The Top 10 BEST Big Sports Tourers of 2020

The humble Sports Tourer is popular again. If you're after something powerful and versatile, which are the Top 10 BEST Big Sports Tourers of 2020 right now?

There was a time when ‘Sports Tourers’ – motorcycles that have enough sporting performance to entertain yet are also sufficiently comfortable and practical to transport two people and their luggage around for two weeks – were seriously out of fashion. Not anymore. 

Ten years ago motorcycles like Honda’s VFR1200 and Triumph’s Sprint GT remained unsold as potential buyers instead jumped on the adventure bike bandwagon.

Now, however, Sports Tourers are back – and they’re more exciting, more versatile and more customisable than ever. At the performance extreme there’s bikes like KTM’s brilliant 175bhp 1290 Super Duke GT which will run rings round most adventure bikes while simultaneously supplying ample comfort for two. 

Or at the other, there are brilliantly affordable all-rounders such as Yamaha’s sub-£10K Tracer 900 that delivers everything most people actually need but at a bargain price – with all sorts of variations in between. 

But what’s currently out there in the bigger, 900cc+ Sports Tourer class… and which is the best? 

Here are the Top 10 BEST Big Sports Tourers of 2020...

10. Yamaha Niken GT (from £15,147)

Is it a bird? Is it a plane? Yamaha’s bold, wacky yet dynamically brilliant ‘leaning three-wheeler’ has to be admired as a technological tour de force and undeniably delivers extra front end grip and reassurance, but is also an oddball with limited appeal. 

With 113bhp combined with its 260kg heft, the Yamaha Niken GT isn’t so sprightly, but after being upgraded into ‘GT’ grand tourer form with a taller screen, heated grips, main stand and 25-litre soft panniers as standard, it does also make a unique and able Sports Tourer satisfies the ‘part car, part motorcycle’ question few have ever asked.

It’s also undeniable that the Niken GT ticks a lot of sports-tourer boxes, offers an experience nothing else can match and will always draw a crowd. For £15K, however, there are plenty of conventional Sports Tourers that will save you money… not to mention a fair few cars too.

9. Suzuki GSX-S1000F (from £10,699)

Suzuki’s answer to Kawasaki’s hugely successful and popular Z1000SX was, by arriving in a full five years after its rivai, something of a latecomer, while its older mechanicals and ‘white goods’ approach (not exciting, budget spec, good value) means the Suzuki GSX-S1000F is often overlooked in this category. However, it’s worth a second glance... 

First, starting at just £10,699, it’s impressive value for what is, at the end of the day, a 150bhp four-pot 1000cc. Secondly, though old, the Suzuki’s retuned 2005-2008 GSX-R1000 motor is a real-world gem, delivering responsive, grunty, slick performance that marries brilliantly with its precise, engaging chassis. 

Thirdly, like the SX, it’s comfortable, practical and in most ways, is all the Japanese sportsbike anyone really needs – on the road at least. 

Perhaps most surprising of all, with adjustable suspension, full LCD dash, traction control and more, the GSX-S actually isn’t as basic as you might expect. Yes, some find it’s styling unconventional and it’s not as classy as its Kawasaki contemporary, but it is seriously capable at an even more affordable price.

8. Yamaha FJR1300A (from £14,947)

Yamaha’s big, purpose-built, shaft-drive sports tourer may now be more than a little long in the tooth with roots that can be traced right back to 2001, the Yamaha FJR1300A may be nearing retirement, but its age is also a testament to its enduring all-round brilliance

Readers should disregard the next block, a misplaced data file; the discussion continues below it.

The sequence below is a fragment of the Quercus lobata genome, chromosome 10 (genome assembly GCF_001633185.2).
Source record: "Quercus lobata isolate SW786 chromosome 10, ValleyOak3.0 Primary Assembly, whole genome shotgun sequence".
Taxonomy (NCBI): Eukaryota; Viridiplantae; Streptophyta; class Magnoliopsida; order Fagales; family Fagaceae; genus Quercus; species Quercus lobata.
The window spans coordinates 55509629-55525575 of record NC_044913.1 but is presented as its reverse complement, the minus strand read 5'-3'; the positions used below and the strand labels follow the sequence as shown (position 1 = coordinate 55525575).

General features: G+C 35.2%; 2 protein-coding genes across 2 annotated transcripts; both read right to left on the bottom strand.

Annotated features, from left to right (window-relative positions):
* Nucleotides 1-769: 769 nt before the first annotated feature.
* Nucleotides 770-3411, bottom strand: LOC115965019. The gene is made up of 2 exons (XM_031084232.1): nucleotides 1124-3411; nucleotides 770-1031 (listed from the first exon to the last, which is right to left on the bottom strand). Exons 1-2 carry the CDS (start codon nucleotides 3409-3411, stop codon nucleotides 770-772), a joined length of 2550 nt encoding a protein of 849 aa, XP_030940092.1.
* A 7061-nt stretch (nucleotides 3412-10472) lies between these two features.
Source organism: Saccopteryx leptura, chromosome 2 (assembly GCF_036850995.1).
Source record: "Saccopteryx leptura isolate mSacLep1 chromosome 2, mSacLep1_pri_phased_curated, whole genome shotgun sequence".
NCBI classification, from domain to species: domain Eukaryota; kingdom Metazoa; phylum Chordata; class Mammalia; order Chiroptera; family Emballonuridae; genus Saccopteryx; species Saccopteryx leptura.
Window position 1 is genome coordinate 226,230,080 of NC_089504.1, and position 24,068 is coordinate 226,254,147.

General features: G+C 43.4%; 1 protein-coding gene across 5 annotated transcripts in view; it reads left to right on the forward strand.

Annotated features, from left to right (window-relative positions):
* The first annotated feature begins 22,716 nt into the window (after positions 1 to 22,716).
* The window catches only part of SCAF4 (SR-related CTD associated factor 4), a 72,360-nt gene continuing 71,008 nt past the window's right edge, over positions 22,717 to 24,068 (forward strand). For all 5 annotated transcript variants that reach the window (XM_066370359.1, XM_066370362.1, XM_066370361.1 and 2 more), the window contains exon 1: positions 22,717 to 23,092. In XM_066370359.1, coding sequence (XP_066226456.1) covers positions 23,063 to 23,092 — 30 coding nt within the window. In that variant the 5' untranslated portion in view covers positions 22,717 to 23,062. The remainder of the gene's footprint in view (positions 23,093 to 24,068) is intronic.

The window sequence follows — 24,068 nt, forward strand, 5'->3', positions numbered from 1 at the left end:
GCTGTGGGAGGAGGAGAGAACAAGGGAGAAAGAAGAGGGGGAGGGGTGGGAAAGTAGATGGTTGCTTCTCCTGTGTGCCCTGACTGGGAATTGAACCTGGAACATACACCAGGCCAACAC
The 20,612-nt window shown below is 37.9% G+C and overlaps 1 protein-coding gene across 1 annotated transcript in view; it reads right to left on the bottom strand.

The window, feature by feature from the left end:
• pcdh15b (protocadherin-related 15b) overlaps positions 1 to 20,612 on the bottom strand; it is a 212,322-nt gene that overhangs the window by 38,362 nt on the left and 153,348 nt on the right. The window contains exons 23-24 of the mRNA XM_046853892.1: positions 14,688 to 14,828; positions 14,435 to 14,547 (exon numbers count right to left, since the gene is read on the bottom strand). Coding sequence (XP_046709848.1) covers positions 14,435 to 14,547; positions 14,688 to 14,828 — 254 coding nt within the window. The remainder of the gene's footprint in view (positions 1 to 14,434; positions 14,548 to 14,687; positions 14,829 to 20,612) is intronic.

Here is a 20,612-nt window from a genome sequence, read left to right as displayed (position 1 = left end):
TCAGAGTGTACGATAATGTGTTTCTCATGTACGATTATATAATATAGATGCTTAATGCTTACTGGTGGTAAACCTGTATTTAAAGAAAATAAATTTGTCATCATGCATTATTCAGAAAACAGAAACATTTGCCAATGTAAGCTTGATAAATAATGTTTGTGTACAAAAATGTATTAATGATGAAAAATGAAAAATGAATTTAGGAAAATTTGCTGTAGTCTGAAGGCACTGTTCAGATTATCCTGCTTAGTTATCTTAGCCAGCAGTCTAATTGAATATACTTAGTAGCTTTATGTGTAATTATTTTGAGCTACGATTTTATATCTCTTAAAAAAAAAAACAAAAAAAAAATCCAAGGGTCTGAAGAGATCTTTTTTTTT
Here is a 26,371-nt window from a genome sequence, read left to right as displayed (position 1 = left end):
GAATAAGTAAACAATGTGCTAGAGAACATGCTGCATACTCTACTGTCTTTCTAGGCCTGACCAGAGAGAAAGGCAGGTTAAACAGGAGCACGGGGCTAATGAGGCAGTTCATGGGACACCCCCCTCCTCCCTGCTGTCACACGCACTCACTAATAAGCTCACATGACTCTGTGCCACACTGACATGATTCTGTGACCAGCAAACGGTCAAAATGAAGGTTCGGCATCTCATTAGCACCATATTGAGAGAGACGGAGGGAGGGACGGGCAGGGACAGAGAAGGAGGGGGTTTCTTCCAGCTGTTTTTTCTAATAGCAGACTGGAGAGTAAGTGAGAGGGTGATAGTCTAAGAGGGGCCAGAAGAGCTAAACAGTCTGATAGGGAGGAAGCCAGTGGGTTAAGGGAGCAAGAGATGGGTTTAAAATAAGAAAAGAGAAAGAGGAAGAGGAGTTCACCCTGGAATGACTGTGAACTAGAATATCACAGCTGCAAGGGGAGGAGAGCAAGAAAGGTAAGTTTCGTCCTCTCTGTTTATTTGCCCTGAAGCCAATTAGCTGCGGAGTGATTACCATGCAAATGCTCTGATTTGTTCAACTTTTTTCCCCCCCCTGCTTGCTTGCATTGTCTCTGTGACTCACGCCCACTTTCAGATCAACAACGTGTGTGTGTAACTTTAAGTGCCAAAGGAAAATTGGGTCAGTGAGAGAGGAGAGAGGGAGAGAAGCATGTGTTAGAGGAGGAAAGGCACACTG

The grunty, smooth, 143bhp four is bulletproof by experience with a maintainence-free shaft drive adding to the appeal. Its big, hefty chassis is secure yet sporty enough to entertain and with a broad seat, decent ergonomics and electric screen it’s all day comfortable, too. 

On the downside, it’s rather ‘old-fashioned’ nor sexy, while it is no lightweight scratcher and isn’t endowed with the latest of anything. 

However, if you want a good, solid, decent value, heavyweight sports-tourer that’ll simply get on with the job, the big Yamaha still delivers. Buy this year’s final AE ‘Ultimate Edition’ in special black livery for £17,647 while you still can.

7. BMW S1000XR (from £14,285)

We intended to deliberately steer away from ‘adventure style’ sports tourers such as Kawasaki’s Versys or Triumph Tiger Sport here as we wanted to concentrate on pure sports-tourers. 

However, though BMW itself includes the XR in its adventure bike range, in truth, it’s anything but. First introduced in 2015 based on the 160bhp S1000R super naked, the XR was updated for 2020 gaining BMW’s slick colour TFT dash, a styling tweak and shedding 20kg. 

As such, the XR has all the performance of the R but with upright, ‘tall-roader’ comfort, weather protection and touring ability yet also all the BMW luxuries and comforts, such as ESA, heated grips, loads of luggage options etc, the German marque has built its reputation on. Yet, with 17in wheels and sports brakes and suspension it’s anything but a baggy off-roader. 

With a £14K starting price, the 2020 BMW S1000XR isn’t such good value, not least because it makes you think you could stretch for a R 1250 GS, or save some cash and plump for the capable F900 XR instead.

6. Kawasaki Ninja H2 SX (from £15,899)

When you think of Sports Tourers it’s only natural to consider sensible attributes such as comfort and practicality, it’s their very nature, after all. But a feature that probably won’t immediately spring to mind is Supercharger, which is where the bonkers (but still brilliant and versatile) Ninja H2 SX comes in.